Human participant research is regulated by the Office for Human Research Protections (OHRP) and/or the U.S. Food and Drug Administration (FDA), and the RQ programs take their direction from these governmental authorities through the Institutional Review Board (IRB). Regulations related to audit or the review of research in 45 CFR 46 (Code of Federal Regulations. Title 45A- Department of Health and Human Services; Part 46 – Protection of Human Subjects) and 21 CFR 56 (Code of Federal Regulations. Title 21, Chapter 1 – Food and Drug Administration, DHHS; Part 56 – Institutional Review Board) are "currently interpreted as granting the institution, the IRB, and/or its representative(s) the authority and responsibility to audit research" to ensure the safety of participants. (Bankert, EA & Amdur, RJ. 2006. Institutional Review Board, Management and Function, p. 53)
The RQ programs seek to ensure investigator and institutional compliance with federal and state regulations governing human participants research and encourage best practices to enhance the ethics, safety and quality of human participant research. The RQ programs are independent from the HRPP Office and IRB. The RQ programs have the authority and are mandated by this policy and the Organizational Officials (Associate Vice President for Research and Director of the Office for Research Protections) to conduct reviews of human participant research and other related activities. Investigators have the responsibility to cooperate with RQ program requests.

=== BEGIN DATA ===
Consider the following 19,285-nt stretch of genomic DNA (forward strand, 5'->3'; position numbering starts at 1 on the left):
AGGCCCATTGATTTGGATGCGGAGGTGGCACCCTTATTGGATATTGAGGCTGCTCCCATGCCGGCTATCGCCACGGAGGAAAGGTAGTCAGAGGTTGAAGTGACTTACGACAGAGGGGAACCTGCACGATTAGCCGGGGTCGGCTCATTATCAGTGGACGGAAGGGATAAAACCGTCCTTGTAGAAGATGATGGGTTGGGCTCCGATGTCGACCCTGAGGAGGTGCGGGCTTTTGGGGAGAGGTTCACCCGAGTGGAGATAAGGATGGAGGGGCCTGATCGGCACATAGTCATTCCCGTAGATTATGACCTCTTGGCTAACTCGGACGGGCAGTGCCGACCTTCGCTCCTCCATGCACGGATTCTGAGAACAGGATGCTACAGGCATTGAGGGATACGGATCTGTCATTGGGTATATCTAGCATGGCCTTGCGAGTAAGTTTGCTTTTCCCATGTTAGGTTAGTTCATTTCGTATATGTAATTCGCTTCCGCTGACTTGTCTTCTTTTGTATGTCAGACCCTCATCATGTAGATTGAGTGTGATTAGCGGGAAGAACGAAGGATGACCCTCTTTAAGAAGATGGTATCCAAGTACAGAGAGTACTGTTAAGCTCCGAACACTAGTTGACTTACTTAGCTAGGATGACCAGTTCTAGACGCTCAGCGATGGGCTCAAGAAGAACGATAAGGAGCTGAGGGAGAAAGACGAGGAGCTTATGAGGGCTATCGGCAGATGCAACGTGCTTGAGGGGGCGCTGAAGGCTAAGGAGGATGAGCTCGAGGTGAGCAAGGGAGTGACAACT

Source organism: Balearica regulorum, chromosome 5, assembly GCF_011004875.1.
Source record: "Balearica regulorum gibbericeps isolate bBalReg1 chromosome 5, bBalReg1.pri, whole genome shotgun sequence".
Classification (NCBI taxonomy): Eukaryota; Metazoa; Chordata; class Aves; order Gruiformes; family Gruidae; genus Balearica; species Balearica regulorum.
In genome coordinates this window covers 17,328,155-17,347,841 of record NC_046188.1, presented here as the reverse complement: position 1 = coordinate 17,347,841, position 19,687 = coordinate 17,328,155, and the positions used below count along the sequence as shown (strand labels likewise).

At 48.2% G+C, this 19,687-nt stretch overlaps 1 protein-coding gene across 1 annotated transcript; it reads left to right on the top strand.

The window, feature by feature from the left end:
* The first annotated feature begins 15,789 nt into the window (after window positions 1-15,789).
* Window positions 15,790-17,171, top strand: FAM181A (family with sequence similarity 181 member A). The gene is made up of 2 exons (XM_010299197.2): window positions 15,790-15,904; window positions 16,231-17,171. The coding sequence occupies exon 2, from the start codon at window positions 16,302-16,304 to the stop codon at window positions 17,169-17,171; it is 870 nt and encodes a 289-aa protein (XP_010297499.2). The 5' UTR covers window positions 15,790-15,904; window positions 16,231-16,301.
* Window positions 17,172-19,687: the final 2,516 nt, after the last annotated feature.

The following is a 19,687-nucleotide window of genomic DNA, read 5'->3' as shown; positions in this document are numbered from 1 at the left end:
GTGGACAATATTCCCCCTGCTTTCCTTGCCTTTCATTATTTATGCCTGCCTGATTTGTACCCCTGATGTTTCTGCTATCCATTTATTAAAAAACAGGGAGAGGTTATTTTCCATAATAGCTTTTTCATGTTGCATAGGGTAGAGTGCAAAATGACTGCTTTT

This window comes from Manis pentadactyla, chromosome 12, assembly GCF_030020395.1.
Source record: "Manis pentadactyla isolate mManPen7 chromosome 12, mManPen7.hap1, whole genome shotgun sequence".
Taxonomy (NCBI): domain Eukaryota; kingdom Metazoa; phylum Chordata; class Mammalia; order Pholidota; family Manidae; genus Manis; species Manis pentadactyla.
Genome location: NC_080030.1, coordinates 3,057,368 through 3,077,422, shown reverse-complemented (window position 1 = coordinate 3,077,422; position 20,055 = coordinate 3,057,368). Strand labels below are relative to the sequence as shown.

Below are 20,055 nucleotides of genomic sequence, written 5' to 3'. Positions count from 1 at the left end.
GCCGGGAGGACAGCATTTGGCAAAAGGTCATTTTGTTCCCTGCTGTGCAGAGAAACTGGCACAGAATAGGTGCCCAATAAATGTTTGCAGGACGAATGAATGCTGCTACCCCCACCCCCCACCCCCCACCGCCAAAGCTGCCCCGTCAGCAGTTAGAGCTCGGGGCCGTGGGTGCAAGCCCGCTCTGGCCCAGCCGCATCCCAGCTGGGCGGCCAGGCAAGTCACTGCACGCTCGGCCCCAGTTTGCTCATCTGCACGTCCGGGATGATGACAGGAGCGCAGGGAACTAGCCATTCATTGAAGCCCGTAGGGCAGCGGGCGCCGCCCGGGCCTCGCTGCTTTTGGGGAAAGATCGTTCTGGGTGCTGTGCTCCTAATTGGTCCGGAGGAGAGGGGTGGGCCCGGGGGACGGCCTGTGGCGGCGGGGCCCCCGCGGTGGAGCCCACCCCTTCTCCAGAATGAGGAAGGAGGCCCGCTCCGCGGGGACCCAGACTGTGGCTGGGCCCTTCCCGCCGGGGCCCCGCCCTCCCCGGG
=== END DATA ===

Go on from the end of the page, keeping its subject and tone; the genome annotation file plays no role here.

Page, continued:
In order to verify that IRB approved procedures are being followed and to enhance the protection of human participants, the RQ programs conduct post-IRB approval reviews or audits. Any study determined exempt or approved by the IRB may be selected for a post-IRB approval review. Additionally, the RQ programs fulfill the regulatory and accreditation standards as an independent, third party, to audit research to ensure the safety and rights of human participants and regulatory compliance (45 CFR 46, 21 CFR 56, AAHRPP standards). Post-IRB approval reviews are conducted in an educational, pro-active, and transparent manner and are not punitive. They are an opportunity for the study team to review their procedures for consistency and quality.
Each RQ program follows established procedures for identifying studies for post-IRB approval reviews, which can be provided by the appropriate RQ program upon request. Study selection is intended to be equitable and based on a variety of factors such as duration of the study, potential risk to participants, study population, as well as campus location among other factors.